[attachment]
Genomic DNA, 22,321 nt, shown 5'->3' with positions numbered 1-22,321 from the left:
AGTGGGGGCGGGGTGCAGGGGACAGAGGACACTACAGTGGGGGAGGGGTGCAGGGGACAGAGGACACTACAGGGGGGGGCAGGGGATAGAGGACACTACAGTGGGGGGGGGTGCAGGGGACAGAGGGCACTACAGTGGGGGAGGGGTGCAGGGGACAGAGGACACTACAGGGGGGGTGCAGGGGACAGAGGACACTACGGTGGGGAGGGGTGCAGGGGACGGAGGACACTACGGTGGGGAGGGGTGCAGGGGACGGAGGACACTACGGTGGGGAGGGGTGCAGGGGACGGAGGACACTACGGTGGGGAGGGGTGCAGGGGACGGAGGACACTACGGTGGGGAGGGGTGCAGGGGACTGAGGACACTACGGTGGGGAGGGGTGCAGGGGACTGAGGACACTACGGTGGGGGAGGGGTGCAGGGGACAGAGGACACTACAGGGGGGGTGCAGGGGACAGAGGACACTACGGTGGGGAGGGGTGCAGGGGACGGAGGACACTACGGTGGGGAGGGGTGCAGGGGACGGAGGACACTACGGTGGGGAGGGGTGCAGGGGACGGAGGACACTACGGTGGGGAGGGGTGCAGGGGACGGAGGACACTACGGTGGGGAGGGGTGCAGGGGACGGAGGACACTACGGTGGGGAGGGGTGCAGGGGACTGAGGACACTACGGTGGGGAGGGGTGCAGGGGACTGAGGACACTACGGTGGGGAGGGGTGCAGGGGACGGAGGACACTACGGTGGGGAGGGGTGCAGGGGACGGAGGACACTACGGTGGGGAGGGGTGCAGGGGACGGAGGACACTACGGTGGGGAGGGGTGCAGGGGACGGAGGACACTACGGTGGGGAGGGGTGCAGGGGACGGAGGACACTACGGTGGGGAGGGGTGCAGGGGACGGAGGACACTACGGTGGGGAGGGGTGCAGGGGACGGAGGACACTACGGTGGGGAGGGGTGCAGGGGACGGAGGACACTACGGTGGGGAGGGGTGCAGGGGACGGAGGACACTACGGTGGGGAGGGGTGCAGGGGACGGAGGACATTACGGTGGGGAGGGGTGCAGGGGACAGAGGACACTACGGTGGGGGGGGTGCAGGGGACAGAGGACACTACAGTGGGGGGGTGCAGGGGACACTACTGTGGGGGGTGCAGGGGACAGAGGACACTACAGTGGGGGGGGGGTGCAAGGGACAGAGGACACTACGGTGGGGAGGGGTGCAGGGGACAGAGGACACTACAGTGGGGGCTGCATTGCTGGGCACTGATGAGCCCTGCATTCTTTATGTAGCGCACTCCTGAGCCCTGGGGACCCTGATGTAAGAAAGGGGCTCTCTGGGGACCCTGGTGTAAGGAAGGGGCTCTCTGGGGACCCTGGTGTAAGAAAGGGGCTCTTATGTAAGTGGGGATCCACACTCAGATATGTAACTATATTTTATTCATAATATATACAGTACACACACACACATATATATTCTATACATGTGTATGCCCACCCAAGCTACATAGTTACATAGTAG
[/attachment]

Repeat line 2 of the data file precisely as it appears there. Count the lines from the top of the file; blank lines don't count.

AGTGGGGGCGGGGTGCAGGGGACAGAGGACACTACAGTGGGGGAGGGGTGCAGGGGACAGAGGACACTACAGGGGGGGGCAGGGGATAGAGGACACTACAGTGGGGGGGGGTGCAGGGGACAGAGGGCACTACAGTGGGGGAGGGGTGCAGGGGACAGAGGACACTACAGGGGGGGTGCAGGGGACAGAGGACACTACGGTGGGGAGGGGTGCAGGGGACGGAGGACACTACGGTGGGGAGGGGTGCAGGGGACGGAGGACACTACGGTGGGGAGGGGTGCAGGGGACGGAGGACACTACGGTGGGGAGGGGTGCAGGGGACGGAGGACACTACGGTGGGGAGGGGTGCAGGGGACTGAGGACACTACGGTGGGGAGGGGTGCAGGGGACTGAGGACACTACGGTGGGGGAGGGGTGCAGGGGACAGAGGACACTACAGGGGGGGTGCAGGGGACAGAGGACACTACGGTGGGGAGGGGTGCAGGGGACGGAGGACACTACGGTGGGGAGGGGTGCAGGGGACGGAGGACACTACGGTGGGGAGGGGTGCAGGGGACGGAGGACACTACGGTGGGGAGGGGTGCAGGGGACGGAGGACACTACGGTGGGGAGGGGTGCAGGGGACGGAGGACACTACGGTGGGGAGGGGTGCAGGGGACTGAGGACACTACGGTGGGGAGGGGTGCAGGGGACTGAGGACACTACGGTGGGGAGGGGTGCAGGGGACGGAGGACACTACGGTGGGGAGGGGTGCAGGGGACGGAGGACACTACGGTGGGGAGGGGTGCAGGGGACGGAGGACACTACGGTGGGGAGGGGTGCAGGGGACGGAGGACACTACGGTGGGGAGGGGTGCAGGGGACGGAGGACACTACGGTGGGGAGGGGTGCAGGGGACGGAGGACACTACGGTGGGGAGGGGTGCAGGGGACGGAGGACACTACGGTGGGGAGGGGTGCAGGGGACGGAGGACACTACGGTGGGGAGGGGTGCAGGGGACGGAGGACACTACGGTGGGGAGGGGTGCAGGGGACGGAGGACATTACGGTGGGGAGGGGTGCAGGGGACAGAGGACACTACGGTGGGGGGGGTGCAGGGGACAGAGGACACTACAGTGGGGGGGTGCAGGGGACACTACTGTGGGGGGTGCAGGGGACAGAGGACACTACAGTGGGGGGGGGGTGCAAGGGACAGAGGACACTACGGTGGGGAGGGGTGCAGGGGACAGAGGACACTACAGTGGGGGCTGCATTGCTGGGCACTGATGAGCCCTGCATTCTTTATGTAGCGCACTCCTGAGCCCTGGGGACCCTGATGTAAGAAAGGGGCTCTCTGGGGACCCTGGTGTAAGGAAGGGGCTCTCTGGGGACCCTGGTGTAAGAAAGGGGCTCTTATGTAAGTGGGGATCCACACTCAGATATGTAACTATATTTTATTCATAATATATACAGTACACACACACACATATATATTCTATACATGTGTATGCCCACCCAAGCTACATAGTTACATAGTAG